Where I WFH: Sharon Brigden, Founder & MD, SLBPR

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by Charlie Spargo

Sharon is the founder of SLBPR, a creative communications agency focused on public relations, events and social media management based in Leeds and London.

SLBPR has worked with a range of clients - specialising in the lifestyle sector - including the National Hair and Beauty Foundation, Mojo bars, Leeds International Festival, D&D London and Roxy Ballroom, hosting stylish events as well as managing PR outreach, social media, awards entries, and copywriting, among others.

Sharon founded SLBPR in 1999 and has led the team ever since, helping clients around the country. Having moved its team to WFH, Sharon shared how her home-working setup looked.

 

Where in the house do you work?

An upstairs spare bedroom part-converted to an office.

Paint a picture for us of the view from your window.

This room used to be a bathroom so the glass is frosted, giving no view - but it's a huge pane and lets in loads of light, which is lovely.

Immediately in front of me is the windowsill with books, plants and models of an E-Type Jag and Aston Martin - joke presents from my Dad who promised he'd buy me both for helping out with his business.

If you have one, can you talk us through your home-working daily routine?

I exercise first thing (yoga, weights or running - so middle-aged!) and then walk the dog most days. Unless I need to pop out for to collect post from the company office or do other errands, I tend to be sitting in the same place for most of the day - like most people - on Zoom calls, phonecalls, and tapping away at the keyboard, before breaking for lunch and trying to close the laptop by 6pm.

Then, I go all the way downstairs to start 'home time' with the rest of the family, sometimes have another walk, and enjoy the excitement that dinner - sorry, tea (I am from the South originally!) has become.

Which tools and technology do you rely on when working from home?

A MacBook and iPhone, good Wi-Fi, Zoom and Teams - but why is Teams so much more unflattering than Zoom!?

What do you miss most about working from an office?

People. That interaction with others in person is invaluable. Working in semi-isolation for long periods, I do think, stunts creativity. I miss all those side conversations that generate great ideas. It's harder to replicate on video calls.

Also bumping into people - our offices are both based in busy locations (Leeds city centre and Shoreditch), and it's having those quick conversations which translate into ideas, projects, introductions and new work - and just walking around areas which inspire.

What tips do you have for increasing productivity while working from home?

I haven't seen any change in productivity since working from home - if anything, I think lots of people are working longer hours. The emphasis should be on making sure everyone's mental health is looked after including our own.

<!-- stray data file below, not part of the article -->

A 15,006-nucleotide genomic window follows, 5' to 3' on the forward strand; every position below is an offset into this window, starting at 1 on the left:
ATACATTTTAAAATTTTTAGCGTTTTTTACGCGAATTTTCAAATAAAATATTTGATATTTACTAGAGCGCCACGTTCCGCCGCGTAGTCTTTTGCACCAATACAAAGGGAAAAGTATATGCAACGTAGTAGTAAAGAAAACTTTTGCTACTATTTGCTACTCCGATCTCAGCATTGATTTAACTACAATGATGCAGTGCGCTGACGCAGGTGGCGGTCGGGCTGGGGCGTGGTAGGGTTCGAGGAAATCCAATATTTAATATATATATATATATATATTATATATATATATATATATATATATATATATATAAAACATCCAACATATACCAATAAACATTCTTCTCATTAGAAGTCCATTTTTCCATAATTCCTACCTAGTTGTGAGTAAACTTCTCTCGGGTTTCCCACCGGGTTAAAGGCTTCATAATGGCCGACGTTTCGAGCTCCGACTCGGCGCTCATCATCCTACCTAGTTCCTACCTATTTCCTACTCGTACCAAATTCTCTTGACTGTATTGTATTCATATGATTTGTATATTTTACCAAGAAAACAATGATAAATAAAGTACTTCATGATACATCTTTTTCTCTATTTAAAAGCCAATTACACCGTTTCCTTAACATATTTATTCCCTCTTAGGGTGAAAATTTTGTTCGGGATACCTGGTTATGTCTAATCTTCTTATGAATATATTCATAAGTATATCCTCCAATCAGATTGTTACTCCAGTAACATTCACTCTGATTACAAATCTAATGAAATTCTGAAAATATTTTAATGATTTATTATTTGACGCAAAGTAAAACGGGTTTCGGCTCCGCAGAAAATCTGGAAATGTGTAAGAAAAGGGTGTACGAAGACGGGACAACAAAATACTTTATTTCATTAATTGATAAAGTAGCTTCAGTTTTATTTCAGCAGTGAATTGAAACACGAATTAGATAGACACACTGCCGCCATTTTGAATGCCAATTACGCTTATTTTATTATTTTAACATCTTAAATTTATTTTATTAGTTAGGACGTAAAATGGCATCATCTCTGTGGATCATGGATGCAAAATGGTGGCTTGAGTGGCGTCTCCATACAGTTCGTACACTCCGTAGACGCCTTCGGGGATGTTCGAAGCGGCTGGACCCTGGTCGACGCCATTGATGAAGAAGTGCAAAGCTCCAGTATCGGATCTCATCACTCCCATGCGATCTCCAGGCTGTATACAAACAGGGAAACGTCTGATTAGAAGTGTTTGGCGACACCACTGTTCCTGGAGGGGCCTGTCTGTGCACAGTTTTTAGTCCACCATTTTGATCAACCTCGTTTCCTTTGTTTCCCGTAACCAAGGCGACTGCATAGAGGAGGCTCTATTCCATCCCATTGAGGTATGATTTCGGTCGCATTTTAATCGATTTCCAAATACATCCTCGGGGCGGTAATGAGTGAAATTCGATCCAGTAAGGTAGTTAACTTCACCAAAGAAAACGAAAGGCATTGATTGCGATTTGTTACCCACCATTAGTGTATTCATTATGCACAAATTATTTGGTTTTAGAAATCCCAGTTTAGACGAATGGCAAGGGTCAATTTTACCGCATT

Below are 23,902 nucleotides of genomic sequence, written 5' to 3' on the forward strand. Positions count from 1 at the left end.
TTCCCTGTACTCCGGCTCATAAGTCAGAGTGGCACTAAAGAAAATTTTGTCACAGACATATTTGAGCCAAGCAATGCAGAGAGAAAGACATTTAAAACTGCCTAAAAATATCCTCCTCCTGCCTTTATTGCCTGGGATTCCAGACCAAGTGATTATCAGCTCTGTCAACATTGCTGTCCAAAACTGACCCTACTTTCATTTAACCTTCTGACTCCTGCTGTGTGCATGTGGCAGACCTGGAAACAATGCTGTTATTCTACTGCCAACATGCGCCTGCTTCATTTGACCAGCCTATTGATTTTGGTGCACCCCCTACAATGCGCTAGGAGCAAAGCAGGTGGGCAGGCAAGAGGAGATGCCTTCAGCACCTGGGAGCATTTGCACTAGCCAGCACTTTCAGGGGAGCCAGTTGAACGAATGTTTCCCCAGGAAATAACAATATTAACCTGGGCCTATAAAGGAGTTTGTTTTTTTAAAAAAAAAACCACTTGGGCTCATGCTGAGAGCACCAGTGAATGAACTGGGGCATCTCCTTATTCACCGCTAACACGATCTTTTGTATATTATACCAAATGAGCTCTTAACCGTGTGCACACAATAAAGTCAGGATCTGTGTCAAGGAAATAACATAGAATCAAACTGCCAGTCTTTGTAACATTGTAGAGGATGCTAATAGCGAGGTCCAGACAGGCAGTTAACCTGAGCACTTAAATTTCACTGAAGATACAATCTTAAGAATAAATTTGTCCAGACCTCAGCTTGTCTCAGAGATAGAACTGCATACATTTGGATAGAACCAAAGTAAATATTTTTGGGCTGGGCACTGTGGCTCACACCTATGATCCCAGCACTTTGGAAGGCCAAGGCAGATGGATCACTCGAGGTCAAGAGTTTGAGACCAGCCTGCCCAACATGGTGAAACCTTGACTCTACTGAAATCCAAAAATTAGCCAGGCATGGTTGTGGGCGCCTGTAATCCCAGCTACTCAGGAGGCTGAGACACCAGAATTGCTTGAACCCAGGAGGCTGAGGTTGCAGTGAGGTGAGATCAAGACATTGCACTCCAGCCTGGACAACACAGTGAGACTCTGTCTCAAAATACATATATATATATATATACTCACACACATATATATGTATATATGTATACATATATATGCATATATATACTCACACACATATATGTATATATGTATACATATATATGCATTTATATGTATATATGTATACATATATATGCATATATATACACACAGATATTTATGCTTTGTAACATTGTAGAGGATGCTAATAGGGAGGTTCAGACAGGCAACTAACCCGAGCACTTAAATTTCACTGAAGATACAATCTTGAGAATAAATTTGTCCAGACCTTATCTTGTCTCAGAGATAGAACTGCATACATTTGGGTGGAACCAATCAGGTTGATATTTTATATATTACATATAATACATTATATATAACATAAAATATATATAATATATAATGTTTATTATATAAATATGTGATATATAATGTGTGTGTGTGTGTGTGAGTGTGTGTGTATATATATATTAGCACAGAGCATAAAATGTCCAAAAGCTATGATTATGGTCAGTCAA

I really struggled with the first lockdown so I made of point of creating a lovely space to work in, and I'm lucky enough to leave the room at the end of the day. I think everyone should try and make their working space include something they love, a little bit of luxury or whatever works - burn a candle, have photos of friends and family nearby - then importantly, 'close' it away at the end of the day so the space returns to a dining table, corner of the bedroom, etc.

I'm also a great believer in getting up and dressed in the morning - it changes your mindset, puts you in work mode - then you can get changed again at the end of the day. Take proper breaks and get outside - even if the weather is miserable, a walk will make you feel better. And talk to people! Pick up the phone or message, don't rely on email. Obviously I'm in PR so I think as communications professionals we should be talking to journalists, contacts and clients every day.

Will you look to work from home more in the future?

As a company we made the decision after the first lockdown that where possible we will work from home Monday and Fridays, and spend the rest of the week in the office.

How do you think the workplace will change in the future?

Working hours will become much more flexible - people coming into the office later to avoid rush hours, and I think working from home will just become part of the norm.

One of our clients is an architecture firm, and we've been discussing with them how future residential builds will include communal working spaces so people have the choice of being in their actual apartment or alongside others, to avoid isolation when working from home. Offices will obviously still exist, but I don't think they will ever be used at the capacity they were before the pandemic. Instead, they will be more flexible spaces.